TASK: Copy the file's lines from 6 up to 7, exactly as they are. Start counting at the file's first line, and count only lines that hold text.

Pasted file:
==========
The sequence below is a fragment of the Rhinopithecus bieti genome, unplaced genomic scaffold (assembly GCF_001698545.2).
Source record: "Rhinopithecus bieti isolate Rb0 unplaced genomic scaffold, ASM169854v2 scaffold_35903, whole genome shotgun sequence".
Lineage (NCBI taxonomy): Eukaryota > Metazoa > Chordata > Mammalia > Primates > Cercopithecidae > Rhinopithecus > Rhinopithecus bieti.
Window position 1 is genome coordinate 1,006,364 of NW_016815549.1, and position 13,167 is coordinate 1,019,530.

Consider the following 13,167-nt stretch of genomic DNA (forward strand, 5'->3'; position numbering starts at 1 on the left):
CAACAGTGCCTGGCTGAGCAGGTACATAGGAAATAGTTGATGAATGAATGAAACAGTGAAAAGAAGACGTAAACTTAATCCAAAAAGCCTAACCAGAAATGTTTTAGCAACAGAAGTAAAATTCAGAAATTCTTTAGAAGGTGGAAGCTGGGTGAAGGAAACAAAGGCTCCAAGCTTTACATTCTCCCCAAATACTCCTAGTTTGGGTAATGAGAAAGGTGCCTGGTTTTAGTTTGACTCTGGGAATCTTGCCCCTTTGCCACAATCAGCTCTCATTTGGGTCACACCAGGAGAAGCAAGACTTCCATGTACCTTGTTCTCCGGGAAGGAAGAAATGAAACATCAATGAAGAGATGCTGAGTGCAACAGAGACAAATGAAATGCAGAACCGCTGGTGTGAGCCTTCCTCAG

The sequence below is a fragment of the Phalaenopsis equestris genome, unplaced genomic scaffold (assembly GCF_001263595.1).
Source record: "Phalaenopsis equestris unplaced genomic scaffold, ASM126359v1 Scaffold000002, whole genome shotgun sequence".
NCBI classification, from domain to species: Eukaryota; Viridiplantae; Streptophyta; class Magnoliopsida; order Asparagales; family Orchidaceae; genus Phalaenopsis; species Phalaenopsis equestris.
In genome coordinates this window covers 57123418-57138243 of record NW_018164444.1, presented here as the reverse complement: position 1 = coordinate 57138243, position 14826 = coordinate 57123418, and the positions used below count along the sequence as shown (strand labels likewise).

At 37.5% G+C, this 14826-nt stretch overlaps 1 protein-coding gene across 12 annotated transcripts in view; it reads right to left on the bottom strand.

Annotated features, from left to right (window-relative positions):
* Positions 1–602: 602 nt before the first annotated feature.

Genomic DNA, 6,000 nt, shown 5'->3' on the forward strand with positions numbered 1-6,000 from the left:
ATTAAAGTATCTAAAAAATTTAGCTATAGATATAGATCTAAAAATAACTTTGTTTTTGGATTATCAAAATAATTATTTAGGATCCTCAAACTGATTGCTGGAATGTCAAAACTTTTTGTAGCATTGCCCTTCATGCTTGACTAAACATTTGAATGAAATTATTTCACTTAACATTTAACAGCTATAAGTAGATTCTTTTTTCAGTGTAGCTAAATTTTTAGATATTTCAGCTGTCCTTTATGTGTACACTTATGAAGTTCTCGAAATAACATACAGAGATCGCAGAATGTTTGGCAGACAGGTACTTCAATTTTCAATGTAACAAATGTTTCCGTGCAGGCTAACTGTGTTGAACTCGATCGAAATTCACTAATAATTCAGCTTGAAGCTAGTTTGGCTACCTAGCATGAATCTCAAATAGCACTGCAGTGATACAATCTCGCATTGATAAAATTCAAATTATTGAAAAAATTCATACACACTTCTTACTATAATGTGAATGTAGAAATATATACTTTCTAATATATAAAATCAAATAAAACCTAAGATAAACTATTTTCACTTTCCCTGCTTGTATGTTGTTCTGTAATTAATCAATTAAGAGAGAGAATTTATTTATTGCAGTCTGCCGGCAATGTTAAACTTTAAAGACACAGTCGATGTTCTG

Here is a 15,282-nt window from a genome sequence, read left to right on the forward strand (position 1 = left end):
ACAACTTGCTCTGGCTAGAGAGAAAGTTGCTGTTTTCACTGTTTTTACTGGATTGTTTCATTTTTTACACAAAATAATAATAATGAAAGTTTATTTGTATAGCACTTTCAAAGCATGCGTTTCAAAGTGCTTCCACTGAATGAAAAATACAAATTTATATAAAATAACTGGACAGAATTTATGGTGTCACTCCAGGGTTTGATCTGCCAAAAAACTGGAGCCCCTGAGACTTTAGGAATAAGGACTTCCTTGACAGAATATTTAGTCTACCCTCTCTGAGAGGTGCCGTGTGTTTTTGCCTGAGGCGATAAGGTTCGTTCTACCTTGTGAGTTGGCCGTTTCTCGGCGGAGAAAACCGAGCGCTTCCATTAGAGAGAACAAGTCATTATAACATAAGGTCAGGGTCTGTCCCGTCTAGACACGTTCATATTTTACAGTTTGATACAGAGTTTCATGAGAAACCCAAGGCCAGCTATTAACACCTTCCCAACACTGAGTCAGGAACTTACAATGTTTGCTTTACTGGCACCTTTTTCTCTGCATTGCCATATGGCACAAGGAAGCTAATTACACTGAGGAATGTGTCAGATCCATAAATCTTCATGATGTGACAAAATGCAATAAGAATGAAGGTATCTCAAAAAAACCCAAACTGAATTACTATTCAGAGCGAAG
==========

CAACAGTGCCTGGCTGAGCAGGTACATAGGAAATAGTTGATGAATGAATGAAACAGTGAAAAGAAGACGTAAACTTAATCCAAAAAGCCTAACCAGAAATGTTTTAGCAACAGAAGTAAAATTCAGAAATTCTTTAGAAGGTGGAAGCTGGGTGAAGGAAACAAAGGCTCCAAGCTTTACATTCTCCCCAAATACTCCTAGTTTGGGTAATGAGAAAGGTGCCTGGTTTTAGTTTGACTCTGGGAATCTTGCCCCTTTGCCACAATCAGCTCTCATTTGGGTCACACCAGGAGAAGCAAGACTTCCATGTACCTTGTTCTCCGGGAAGGAAGAAATGAAACATCAATGAAGAGATGCTGAGTGCAACAGAGACAAATGAAATGCAGAACCGCTGGTGTGAGCCTTCCTCAG

The sequence below is a fragment of the Phalaenopsis equestris genome, unplaced genomic scaffold (assembly GCF_001263595.1).